Part 3 of a series of posts devoted to a trip to the U.S./Mexico border. Photos can be found here.
Sunday, November 8th. Spent the morning attending service at the UU Church of Tucson and speaking with volunteers at No More Deaths (NMD) afterwards. The people there were a mixture of NMD activists who know of the church through the partnership and/or congregants who got involved with NMD as the church did. When I asked how it is that UUCT chose to sponsor No More Deaths, everyone agreed that while the exact organization wasn’t decided upon until relatively recently (when Walt Staton brought it to the congregation), the church had known for years that it wanted a social justice ministry around which to coalesce and was pretty sure that it would be around immigration and the Border. As congregant Helen O’Brian put it, “When you live in Tucson, people turn up in your backyard who need water.” On this particular day, the congregation just happened to be assembling food and first aid packs. People had donated items such as sports drinks, socks, aspirin and then children and adult members put them together into 123 packs that will be taken to the desert. It was clear that support for No More Deaths came from the entire congregation. As we talked about the need for volunteers, a vision emerged of UU service groups coming from all over the country to volunteer in the desert the way that we do in New Orleans. I haven’t even started our Border trip yet and already I’m thinking of coming back for more.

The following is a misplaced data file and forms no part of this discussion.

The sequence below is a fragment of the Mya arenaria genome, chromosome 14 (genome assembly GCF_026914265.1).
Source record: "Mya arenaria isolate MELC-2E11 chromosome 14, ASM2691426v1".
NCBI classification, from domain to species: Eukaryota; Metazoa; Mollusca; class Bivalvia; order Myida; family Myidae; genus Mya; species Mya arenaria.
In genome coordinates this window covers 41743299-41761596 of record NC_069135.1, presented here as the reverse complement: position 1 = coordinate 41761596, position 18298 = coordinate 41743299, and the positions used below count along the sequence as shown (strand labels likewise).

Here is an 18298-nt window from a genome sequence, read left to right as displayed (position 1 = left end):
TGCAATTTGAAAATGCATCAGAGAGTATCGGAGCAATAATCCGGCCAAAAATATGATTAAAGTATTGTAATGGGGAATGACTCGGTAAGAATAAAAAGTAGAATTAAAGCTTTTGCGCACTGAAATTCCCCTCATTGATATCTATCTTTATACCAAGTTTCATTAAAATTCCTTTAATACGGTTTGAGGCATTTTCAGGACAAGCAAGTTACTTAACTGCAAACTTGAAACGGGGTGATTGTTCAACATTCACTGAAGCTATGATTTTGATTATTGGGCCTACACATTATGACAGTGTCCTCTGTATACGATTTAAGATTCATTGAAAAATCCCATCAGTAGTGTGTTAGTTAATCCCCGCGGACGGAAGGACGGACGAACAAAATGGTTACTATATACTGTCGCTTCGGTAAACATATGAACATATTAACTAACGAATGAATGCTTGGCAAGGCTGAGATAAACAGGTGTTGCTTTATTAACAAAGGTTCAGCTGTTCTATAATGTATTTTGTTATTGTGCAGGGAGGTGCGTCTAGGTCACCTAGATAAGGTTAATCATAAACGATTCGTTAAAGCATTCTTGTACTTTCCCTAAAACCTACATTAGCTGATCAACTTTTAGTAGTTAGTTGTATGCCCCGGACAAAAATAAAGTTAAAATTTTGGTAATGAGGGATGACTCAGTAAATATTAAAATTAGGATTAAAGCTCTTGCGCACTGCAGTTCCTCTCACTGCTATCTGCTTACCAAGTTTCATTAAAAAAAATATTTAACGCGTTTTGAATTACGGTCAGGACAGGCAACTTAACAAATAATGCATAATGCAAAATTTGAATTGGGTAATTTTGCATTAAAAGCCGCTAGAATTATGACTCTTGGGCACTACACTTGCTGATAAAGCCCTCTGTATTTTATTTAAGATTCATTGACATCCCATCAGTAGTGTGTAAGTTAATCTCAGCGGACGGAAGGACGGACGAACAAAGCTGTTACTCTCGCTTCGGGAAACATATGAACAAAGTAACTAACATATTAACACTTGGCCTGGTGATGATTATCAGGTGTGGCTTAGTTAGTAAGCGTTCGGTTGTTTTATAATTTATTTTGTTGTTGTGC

After the meeting, Helen and her daughter were kind enough to give me a ride over to Borderlinks, the organization that will be facilitating our journey. I am the first to arrive. Our small group from All Souls DC initially had a problem. There were not enough of us to meet the required minimum number of sojourners. However, a group from the Presbyterian Church of Canada were in the same boat so we decided to join forces. The American Unitarian contingent consists of Rev. Louise Green, Jeff, Ron, and myself. The Canadian Presbyterian contingent consists of Stephen, who serves the Presbyterian Church, Mary, Joan, Christine, and Greg. Gary, a researcher from the University of Arizona who is studying religious experiential learning trips, fills us out to ten. When everyone eventually arrives, we are given a brief orientation to both Borderlinks and the trip. We learn how Borderlinks was born out of the Sanctuary movement, a religious movement in the 1980s offering refuge to immigrants fleeing political turmoil and violence in El Salvador and Guatemala. (No More Deaths was also born of the Sanctuary movement.) It exists to facilitate experiential learning through immersion trips to the Border, so that we can better understand the complex issues and bring that new-found understanding back to our communities. Historically associated with the Presbyterian church, Borderlinks is now ecumenical/interfaith. It is also bi-national, with offices in the U.S. (Tucson) and the Mexican side of Nogales. For example, our group will have three trip-leaders, two from the U.S. – Tracy and Elsbeth – and one from Mexico – MaryCruz, who is from Nogales and speaks primarily Spanish.
Comments are closed.